A substantial amount is deposited in banks. To give some numbers, it is estimated that pension funds worldwide hold over 20 trillion dollars in assets, according to Morgan Stanley, and every day they buy and sell hundreds of thousands of obligations and shares emitted by the financial system. It is impossible for financial and industrial corporations alike to ignore the demands of institutional investors. At the same time, hedge funds buy shares and entire companies with money lent by banks in quantities that surpass many times the actual capital owned by these funds. Interests leveled on these loans. By 2007, value of global financial assets was 194 trillion dollars, equal to 343 percent of the global GDP, and it’s predicted that by 2020 they will reach 317 trillion dollars. Over-the-counter (OTC) derivatives, the ones exchanged directly between privates and outside of the stock market, went from 92 in 1997 to 683 trillion dollars in 2007, 1260% of the global GDP in 2007. The many kinds of debt securities and their numbers are usually aggregated in single collateralized debt obligations (CDOs).

Derivatives

Derivatives spring etymologically from “derivation”, which means the value of the derivative comes from that of a represented entity, which is a commodity. A derivative is a contract in which one part agrees to sell commodities, and the other to buy them, at a given future time at an agreed price. Derivatives provide to both parties confidence that the price for the commodity will not change in time, so naturally they are favored types of financial instruments.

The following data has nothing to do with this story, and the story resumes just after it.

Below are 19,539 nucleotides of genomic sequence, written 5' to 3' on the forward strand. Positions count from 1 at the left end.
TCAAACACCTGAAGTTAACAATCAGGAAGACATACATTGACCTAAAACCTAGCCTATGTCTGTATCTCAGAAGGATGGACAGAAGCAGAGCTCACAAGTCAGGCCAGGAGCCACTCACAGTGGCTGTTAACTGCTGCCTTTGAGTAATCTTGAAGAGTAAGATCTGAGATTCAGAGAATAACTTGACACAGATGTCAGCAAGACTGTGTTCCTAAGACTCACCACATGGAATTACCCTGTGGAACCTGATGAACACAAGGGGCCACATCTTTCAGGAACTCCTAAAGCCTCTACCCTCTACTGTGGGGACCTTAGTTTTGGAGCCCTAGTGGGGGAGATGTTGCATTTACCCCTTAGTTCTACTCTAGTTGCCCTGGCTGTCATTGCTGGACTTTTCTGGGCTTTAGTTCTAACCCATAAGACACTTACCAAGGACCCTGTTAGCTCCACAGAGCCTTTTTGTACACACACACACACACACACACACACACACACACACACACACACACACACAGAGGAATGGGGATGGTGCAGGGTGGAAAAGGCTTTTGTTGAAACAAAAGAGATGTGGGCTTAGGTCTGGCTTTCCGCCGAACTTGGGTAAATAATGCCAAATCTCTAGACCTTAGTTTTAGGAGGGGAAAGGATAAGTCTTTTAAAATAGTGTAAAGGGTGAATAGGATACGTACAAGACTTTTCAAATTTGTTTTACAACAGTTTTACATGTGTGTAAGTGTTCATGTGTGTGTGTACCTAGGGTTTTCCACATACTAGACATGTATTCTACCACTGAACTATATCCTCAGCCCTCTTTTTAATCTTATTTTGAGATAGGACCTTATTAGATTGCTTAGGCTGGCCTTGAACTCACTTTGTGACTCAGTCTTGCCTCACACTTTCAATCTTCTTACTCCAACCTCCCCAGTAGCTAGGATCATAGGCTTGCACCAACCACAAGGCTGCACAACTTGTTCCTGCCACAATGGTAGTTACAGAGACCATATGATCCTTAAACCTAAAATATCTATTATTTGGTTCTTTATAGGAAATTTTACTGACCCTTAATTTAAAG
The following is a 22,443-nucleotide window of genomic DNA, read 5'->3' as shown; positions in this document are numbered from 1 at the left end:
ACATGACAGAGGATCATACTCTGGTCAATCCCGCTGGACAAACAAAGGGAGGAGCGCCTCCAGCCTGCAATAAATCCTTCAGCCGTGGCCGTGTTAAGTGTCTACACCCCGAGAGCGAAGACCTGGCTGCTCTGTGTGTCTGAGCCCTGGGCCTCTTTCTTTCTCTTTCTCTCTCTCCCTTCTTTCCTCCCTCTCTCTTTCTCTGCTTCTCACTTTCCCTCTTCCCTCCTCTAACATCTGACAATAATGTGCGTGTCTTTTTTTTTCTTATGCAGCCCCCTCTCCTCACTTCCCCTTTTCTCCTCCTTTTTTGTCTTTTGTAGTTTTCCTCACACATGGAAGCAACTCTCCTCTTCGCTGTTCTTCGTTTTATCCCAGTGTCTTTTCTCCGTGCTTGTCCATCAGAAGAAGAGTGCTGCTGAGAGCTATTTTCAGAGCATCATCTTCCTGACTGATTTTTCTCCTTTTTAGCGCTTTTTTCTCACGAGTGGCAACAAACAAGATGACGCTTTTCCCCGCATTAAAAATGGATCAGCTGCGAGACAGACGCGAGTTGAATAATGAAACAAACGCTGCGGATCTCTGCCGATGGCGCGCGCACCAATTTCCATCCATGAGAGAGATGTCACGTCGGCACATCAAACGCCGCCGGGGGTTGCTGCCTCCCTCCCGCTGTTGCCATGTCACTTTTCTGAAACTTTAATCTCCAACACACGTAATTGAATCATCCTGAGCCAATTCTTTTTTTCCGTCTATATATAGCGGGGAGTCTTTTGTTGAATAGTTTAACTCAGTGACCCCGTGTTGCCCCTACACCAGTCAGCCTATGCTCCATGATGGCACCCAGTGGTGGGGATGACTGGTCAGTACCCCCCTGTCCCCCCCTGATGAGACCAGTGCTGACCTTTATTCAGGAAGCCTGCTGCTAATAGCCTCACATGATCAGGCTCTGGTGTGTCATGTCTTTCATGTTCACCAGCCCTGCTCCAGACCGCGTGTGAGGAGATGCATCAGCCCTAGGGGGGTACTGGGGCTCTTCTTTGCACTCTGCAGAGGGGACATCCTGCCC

With the rise of neoliberalism and the abolition of the gold standard in the 70s, derivatives underwent qualitative changes, becoming highly speculative instruments. Hand in hand came their rapid increase in numbers, making them one of the main reasons for the recent instabilities in the financial system as a whole. The qualitative change of derivatives from instruments of guaranteeing an exchange to instruments of speculation happened with the outspread of the underlyings of derivatives to many and various forms, such as interest rates, the value of money, stock market indexes, prices of commodities, etc.

In 2007, Citygroup’s derivatives were 24 times their assets, Bank of America’s were 20 times their assets, Goldman Sachs’ derivatives were 250 times the value of their assets (they became 330 times the value of their assets in 2009). These securities change hands all the time, from the original issuer to banks to institutional investors to public agencies etc., each of which, at some point, draw a profit from these exchanges. At the end of the chain, the total profit generated is times the original value of the physical commodities the derivatives represented.